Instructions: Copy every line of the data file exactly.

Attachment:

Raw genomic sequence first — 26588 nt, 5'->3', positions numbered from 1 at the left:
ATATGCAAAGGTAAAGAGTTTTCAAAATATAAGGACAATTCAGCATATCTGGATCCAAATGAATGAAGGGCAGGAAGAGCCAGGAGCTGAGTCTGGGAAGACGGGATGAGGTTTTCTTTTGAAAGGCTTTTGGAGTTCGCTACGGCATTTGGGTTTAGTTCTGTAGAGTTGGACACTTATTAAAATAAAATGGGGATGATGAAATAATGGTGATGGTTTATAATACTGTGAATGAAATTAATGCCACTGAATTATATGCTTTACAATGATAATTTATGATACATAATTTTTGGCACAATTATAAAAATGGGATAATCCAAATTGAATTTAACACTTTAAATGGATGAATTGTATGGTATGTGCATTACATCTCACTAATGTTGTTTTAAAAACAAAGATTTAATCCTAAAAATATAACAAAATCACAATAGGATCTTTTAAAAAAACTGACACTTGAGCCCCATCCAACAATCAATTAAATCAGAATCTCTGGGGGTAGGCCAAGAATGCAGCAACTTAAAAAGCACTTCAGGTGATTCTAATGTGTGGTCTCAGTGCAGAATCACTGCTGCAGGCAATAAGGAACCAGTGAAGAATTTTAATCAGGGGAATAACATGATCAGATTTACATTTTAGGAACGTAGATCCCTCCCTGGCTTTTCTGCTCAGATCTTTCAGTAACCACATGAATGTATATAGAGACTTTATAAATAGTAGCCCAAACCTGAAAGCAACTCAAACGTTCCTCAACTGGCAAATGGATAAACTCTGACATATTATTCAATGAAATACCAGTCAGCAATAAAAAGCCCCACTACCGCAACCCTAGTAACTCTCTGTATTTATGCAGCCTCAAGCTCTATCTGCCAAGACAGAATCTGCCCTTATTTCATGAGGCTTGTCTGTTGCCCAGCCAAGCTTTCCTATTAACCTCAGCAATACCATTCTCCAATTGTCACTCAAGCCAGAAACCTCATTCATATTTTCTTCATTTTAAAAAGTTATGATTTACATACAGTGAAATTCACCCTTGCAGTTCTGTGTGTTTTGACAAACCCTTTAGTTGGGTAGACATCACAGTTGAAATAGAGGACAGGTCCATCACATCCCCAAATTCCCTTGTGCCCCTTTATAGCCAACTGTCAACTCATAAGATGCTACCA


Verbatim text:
Raw genomic sequence first — 26588 nt, 5'->3', positions numbered from 1 at the left:
ATATGCAAAGGTAAAGAGTTTTCAAAATATAAGGACAATTCAGCATATCTGGATCCAAATGAATGAAGGGCAGGAAGAGCCAGGAGCTGAGTCTGGGAAGACGGGATGAGGTTTTCTTTTGAAAGGCTTTTGGAGTTCGCTACGGCATTTGGGTTTAGTTCTGTAGAGTTGGACACTTATTAAAATAAAATGGGGATGATGAAATAATGGTGATGGTTTATAATACTGTGAATGAAATTAATGCCACTGAATTATATGCTTTACAATGATAATTTATGATACATAATTTTTGGCACAATTATAAAAATGGGATAATCCAAATTGAATTTAACACTTTAAATGGATGAATTGTATGGTATGTGCATTACATCTCACTAATGTTGTTTTAAAAACAAAGATTTAATCCTAAAAATATAACAAAATCACAATAGGATCTTTTAAAAAAACTGACACTTGAGCCCCATCCAACAATCAATTAAATCAGAATCTCTGGGGGTAGGCCAAGAATGCAGCAACTTAAAAAGCACTTCAGGTGATTCTAATGTGTGGTCTCAGTGCAGAATCACTGCTGCAGGCAATAAGGAACCAGTGAAGAATTTTAATCAGGGGAATAACATGATCAGATTTACATTTTAGGAACGTAGATCCCTCCCTGGCTTTTCTGCTCAGATCTTTCAGTAACCACATGAATGTATATAGAGACTTTATAAATAGTAGCCCAAACCTGAAAGCAACTCAAACGTTCCTCAACTGGCAAATGGATAAACTCTGACATATTATTCAATGAAATACCAGTCAGCAATAAAAAGCCCCACTACCGCAACCCTAGTAACTCTCTGTATTTATGCAGCCTCAAGCTCTATCTGCCAAGACAGAATCTGCCCTTATTTCATGAGGCTTGTCTGTTGCCCAGCCAAGCTTTCCTATTAACCTCAGCAATACCATTCTCCAATTGTCACTCAAGCCAGAAACCTCATTCATATTTTCTTCATTTTAAAAAGTTATGATTTACATACAGTGAAATTCACCCTTGCAGTTCTGTGTGTTTTGACAAACCCTTTAGTTGGGTAGACATCACAGTTGAAATAGAGGACAGGTCCATCACATCCCCAAATTCCCTTGTGCCCCTTTATAGCCAACTGTCAACTCATAAGATGCTACCA